Cold Steel, The Knife and Psychology in Self Defense
As I look out at the landscape of self-defense and combatives training, I see one commonality among almost ALL systems and styles: Bad knife training. This goes for both offense and defense. This is largely because close range, lethal combat, is very uncommon on a large scale. This has been the case in military engagements for well over a century, and it reflects in the assumptions which persist in close quarters combatives. The main reason for this is the psychological and emotional aversion to killing in close proximity. Distance provides a psychological and emotional buffer which makes violence easier.
One thing we must remember is that the use of the knife, a piercing instrument, is repulsive and terrifying to both the user and the victim. Until recently modern militaries issue bayonets to their infantry soldiers, however the use of the bayonet was EXTREMELY rare. Many soldiers when engaged at bayonet range would choose, instead, to grab the rifle by the barrel and swing it like a club. Bayonet charges were extremely rare, and even more unpopular with all infantrymen involved.
Those that did use the bayonet would often slash with it, counter to their training which was to thrust with the bayonet. Slashing is a far less effective means of using a knife, sword, or bayonet, it has a much higher survivability as the wound is more superficial. The early proponents of spear use, the Romans, would ridicule opposing soldiers who would slash with their spears, and believed this made them an easy target. The thrusting attack is far deadlier, however far more personal as it was an actual penetration of another person. This is a critical distinction in the thrusting attack, the penetration of a person’s essence, which carries enormous psychological weight for both the attacker and the victim.
Bayonet charges, when they did occur, generally led to a route of the opposing force, the psychological effect of seeing a force charging with bayonets fixed would either drive the opponents into flight or freeze them in place out of fear of turning their backs to such a ferocious enemy.
The fear of the blade was terrible and widespread. During the Sepoy Rebellion in colonial India, captured rebels would beg the British soldiers to shoot them instead of being bayoneted. During the Rwandan genocide, Hutu captors would force their Tutsi victims to buy the bullets for their own execution to avoid the alternative of being run through with a blade.
In modern combat, kills with bayonets are extremely rare, and the last recorded serious bayonet engagement was during the Crimean War in 1854 and appears to have been accidental as a French unit collided with a Russian unit in dense fog. Large studies of combat wounds over the last few centuries find a near total absence of bayonet wounds, even in engagements where bayonet charges were made.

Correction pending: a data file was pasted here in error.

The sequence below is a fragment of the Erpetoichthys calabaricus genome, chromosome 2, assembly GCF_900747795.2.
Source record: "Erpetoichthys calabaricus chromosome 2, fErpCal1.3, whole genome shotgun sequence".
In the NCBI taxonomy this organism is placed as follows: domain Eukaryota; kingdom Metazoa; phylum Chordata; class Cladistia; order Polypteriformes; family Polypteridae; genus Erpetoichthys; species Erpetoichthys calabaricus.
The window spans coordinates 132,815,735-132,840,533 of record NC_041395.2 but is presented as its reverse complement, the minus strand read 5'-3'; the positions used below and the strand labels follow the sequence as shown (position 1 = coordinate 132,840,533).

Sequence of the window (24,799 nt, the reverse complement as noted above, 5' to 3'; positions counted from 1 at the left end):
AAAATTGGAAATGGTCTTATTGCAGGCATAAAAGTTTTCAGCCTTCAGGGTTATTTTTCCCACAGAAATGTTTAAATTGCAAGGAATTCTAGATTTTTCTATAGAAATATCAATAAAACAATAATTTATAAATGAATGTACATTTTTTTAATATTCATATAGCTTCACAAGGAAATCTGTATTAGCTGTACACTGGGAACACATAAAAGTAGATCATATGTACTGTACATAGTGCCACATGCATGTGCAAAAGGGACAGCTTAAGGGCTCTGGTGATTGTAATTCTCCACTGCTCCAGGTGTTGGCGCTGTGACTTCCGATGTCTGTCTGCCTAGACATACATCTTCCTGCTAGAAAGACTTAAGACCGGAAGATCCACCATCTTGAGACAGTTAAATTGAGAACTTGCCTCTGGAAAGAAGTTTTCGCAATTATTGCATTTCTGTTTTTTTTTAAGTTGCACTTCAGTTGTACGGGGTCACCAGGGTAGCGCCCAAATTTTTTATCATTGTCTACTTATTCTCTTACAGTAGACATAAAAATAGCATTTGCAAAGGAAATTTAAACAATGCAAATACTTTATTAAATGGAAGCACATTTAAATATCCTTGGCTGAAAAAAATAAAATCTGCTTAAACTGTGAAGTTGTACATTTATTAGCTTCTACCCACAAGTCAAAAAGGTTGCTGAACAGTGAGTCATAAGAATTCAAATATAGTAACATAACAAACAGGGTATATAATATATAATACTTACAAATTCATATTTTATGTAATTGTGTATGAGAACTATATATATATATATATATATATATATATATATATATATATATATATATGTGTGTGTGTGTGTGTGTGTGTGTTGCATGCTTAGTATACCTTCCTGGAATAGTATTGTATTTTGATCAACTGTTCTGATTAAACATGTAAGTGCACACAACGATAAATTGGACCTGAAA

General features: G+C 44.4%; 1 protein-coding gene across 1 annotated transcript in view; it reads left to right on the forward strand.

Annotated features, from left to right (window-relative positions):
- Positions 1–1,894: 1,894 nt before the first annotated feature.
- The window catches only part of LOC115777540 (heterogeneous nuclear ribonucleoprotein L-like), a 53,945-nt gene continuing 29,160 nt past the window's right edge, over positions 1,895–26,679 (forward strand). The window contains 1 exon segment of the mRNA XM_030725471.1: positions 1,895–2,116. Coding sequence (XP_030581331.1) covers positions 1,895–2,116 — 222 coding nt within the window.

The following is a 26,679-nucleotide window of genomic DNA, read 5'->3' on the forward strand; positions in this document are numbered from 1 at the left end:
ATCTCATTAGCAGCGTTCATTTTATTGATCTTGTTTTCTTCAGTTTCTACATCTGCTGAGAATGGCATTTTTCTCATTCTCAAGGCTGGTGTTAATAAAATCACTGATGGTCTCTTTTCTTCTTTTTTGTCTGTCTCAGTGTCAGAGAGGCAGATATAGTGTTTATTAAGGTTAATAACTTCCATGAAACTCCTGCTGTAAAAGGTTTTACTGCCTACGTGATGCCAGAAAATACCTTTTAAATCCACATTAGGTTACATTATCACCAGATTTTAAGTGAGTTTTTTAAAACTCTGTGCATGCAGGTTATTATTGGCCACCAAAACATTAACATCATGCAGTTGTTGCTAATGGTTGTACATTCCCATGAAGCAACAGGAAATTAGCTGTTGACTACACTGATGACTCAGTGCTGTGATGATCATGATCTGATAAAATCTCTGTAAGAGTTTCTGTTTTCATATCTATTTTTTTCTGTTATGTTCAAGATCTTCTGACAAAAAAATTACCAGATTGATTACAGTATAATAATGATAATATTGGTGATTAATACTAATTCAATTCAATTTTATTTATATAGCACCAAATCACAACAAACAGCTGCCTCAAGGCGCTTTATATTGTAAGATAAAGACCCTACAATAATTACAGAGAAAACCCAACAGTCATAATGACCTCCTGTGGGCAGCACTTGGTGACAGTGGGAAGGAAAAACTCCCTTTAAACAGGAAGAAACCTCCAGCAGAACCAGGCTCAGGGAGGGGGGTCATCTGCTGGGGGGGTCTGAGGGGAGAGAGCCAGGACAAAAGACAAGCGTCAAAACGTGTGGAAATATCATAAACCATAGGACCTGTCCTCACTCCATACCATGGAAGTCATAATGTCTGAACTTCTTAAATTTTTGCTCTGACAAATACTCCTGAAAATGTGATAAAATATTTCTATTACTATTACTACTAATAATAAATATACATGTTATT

The use of the knife is almost unheard of in contemporary warfare. French soldiers in World War II were reputed to prefer knives and daggers for close range, surreptitious killing. Again, however, this is not born out by the evidence, as such wounds were not regularly reported.
Knives form a much larger part of close range interpersonal violence in modern western (and eastern) society. Several reasons for this may exist. 1. They are easy to carry, conceal, and deploy in societies where carrying a larger weapon such as a long rifle, or club, would bring too much attention. 2. They are silent. 3. They provide a very intimate killing experience, and when used in an emotionally pitched situation, such as domestic violence, or revenge killing, can provide the attacker with additional satisfaction. In any event they form a much larger segment of violent encounters in civilian life. It seems also that as other tools become less available, edged weapons become more prevalent. Stabbings in the UK have skyrocketed as firearms have become harder and harder to acquire. To this day I still use London Police stabbing statistics and data to inform my training curriculum.
Overwhelming evidence suggests two things that should inform our training. 1. The most dangerous attack with an edged weapon will be thrusting/penetrating. 2. The presence of a blade will induce panic and fear in the intended victim, if it is seen.
These two conclusions should focus ANY training with a knife, be it on offense or defense. We must prioritize offensive movements in a hierarchy that favors thrusting attacks, if our goal is to create lethal wounds. This may require a conditioning element to overcome instinctive aversion to such attacks. Likewise on defense we must prioritize an avoidance of penetrating attacks, as these represent the greatest threat to ourselves. Additionally, we must train in a way that seeks to replicate (at the advanced level) the psychological effects of confronting an edged weapon.
However, what I generally see in edged weapons defense training in almost every system and style, is the use of a rubber knife and the attacker delivers an exaggerate single stab which is easy to defend. After the initial defense the attacker freezes while the defender then launches a series of improbable counter attacks; strikes, throws, joint locks. This kind of training is actually counterproductive, it fails to account for the single most important factor… psychology.